A pedestrian walks past a banner displayed on the building of the European Parliament in Brussels, on May 17, 2024. LEHTIKUVA / AFP


With the geopolitical landscape shifting due to Russia's invasion of Ukraine, the topic of European Union expansion has reemerged as a pressing issue. The possibility of integrating up to nine new member countries into the EU during the next parliamentary term is on the table. According to a new report from the Kalevi Sorsa Foundation, such expansion could cost Finland up to hundreds of millions of euros annually.

The report, which explores the future of the EU through four scenarios, emphasizes the significant financial and strategic implications of expanding the union. Despite the costs, the report suggests that the benefits for Finland and Europe outweigh the expenses.

"Finland must prepare for the real possibility of EU expansion not just in Ukraine, but also in the Western Balkans, Moldova, and possibly Georgia," said Matti Niemi, co-author of the report and an expert on EU policy. "At its core, this is about the security of Finland and Europe. Promoting enlargement is essential, as closing the door to EU membership would drive applicant countries toward Russian influence."

Niemi argues that successful enlargement requires significant reform within the EU. This would include adjustments in decision-making processes, particularly increasing the use of qualified majority voting to prevent individual countries from blocking crucial decisions, as Hungary has done with support for Ukraine.

The expansion would have notable economic effects, particularly on the EU budget and the financial contributions of existing member states. The report estimates that full membership for all nine candidate countries could result in approximately 25 billion euros in net subsidies from the EU. For Finland, this could translate to an additional cost of around 420 million euros annually, or about 76 euros per capita.

Niemi stresses that the costs should not be viewed solely in monetary terms. "Achieving stability is not free, but past enlargements have shown that the price is worth paying. Finland and the entire EU would benefit economically from larger internal markets, and the value of increased security cannot be measured in money alone."

The report also discusses the potential for a phased membership model to ease the financial and administrative burdens of enlargement. This model would allow benefits and obligations to be implemented gradually, providing incentives for applicant countries to continue their reforms while easing the transition for current member states.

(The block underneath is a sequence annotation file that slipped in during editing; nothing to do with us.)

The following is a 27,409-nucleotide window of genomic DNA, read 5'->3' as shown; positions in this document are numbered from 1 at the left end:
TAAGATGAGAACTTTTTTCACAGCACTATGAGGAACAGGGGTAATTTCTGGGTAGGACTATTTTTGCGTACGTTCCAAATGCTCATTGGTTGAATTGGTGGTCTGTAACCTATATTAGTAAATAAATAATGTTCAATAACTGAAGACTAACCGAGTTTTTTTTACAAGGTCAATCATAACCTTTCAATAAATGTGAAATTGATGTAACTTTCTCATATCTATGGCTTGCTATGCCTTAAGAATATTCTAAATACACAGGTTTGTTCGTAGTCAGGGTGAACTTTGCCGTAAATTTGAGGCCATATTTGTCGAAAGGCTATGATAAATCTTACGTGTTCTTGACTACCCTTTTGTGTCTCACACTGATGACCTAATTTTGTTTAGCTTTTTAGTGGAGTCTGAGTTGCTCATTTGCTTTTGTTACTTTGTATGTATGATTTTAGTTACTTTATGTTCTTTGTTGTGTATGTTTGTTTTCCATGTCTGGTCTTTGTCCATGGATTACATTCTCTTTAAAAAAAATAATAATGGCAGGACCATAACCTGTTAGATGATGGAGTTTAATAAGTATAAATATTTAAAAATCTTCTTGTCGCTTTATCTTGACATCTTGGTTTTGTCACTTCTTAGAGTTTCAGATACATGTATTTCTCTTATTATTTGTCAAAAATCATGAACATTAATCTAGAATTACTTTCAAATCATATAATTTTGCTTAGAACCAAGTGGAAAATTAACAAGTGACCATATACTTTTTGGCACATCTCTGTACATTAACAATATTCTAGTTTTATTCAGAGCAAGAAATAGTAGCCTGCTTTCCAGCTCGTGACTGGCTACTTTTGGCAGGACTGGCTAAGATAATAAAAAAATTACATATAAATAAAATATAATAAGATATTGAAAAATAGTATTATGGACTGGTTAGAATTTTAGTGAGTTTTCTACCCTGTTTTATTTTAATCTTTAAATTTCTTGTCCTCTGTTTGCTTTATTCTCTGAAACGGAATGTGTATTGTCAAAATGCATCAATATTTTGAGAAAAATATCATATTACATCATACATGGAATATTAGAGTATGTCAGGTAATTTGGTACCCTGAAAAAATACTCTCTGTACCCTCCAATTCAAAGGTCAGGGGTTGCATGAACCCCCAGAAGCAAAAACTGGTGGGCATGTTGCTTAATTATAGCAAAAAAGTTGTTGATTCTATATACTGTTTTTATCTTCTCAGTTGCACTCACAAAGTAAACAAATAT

"Implementing enlargement in stages ensures that internal political reforms in new member states take root and motivates them to continue progressing. It could also mitigate the economic impact on current members and allow the EU to better prepare for new members," said Jelena Simić, co-author of the report and project manager at the Kalevi Sorsa Foundation.

The report highlights that the most positive developments in candidate countries typically occur during membership negotiations. However, inconsistent EU policies have sometimes stalled progress, diminishing support for EU membership in regions like the Western Balkans.

"For candidate countries, it's crucial that the required reforms lead to progress in membership negotiations. The EU has not always been consistent in this regard, which can halt positive developments in democracy and the rule of law. For instance, support for EU membership has significantly declined in Western Balkan countries where negotiations have been stagnant for years," Simić explained.

The full report, "Table for Nine: Four Scenarios for EU Enlargement and Reform," is part of the Kalevi Sorsa Foundation's research project on just ecological transition, funded by the Wage Earner's Foundation and the Consumer Cooperative Foundation.

Matti Niemi serves as the Director of Relations for the City of Turku and has previously worked as an advisor to Prime Minister Sanna Marin on EU affairs and as a political advisor in the European Parliament. Jelena Simić is responsible for the Kalevi Sorsa Foundation's democracy project in the Western Balkans.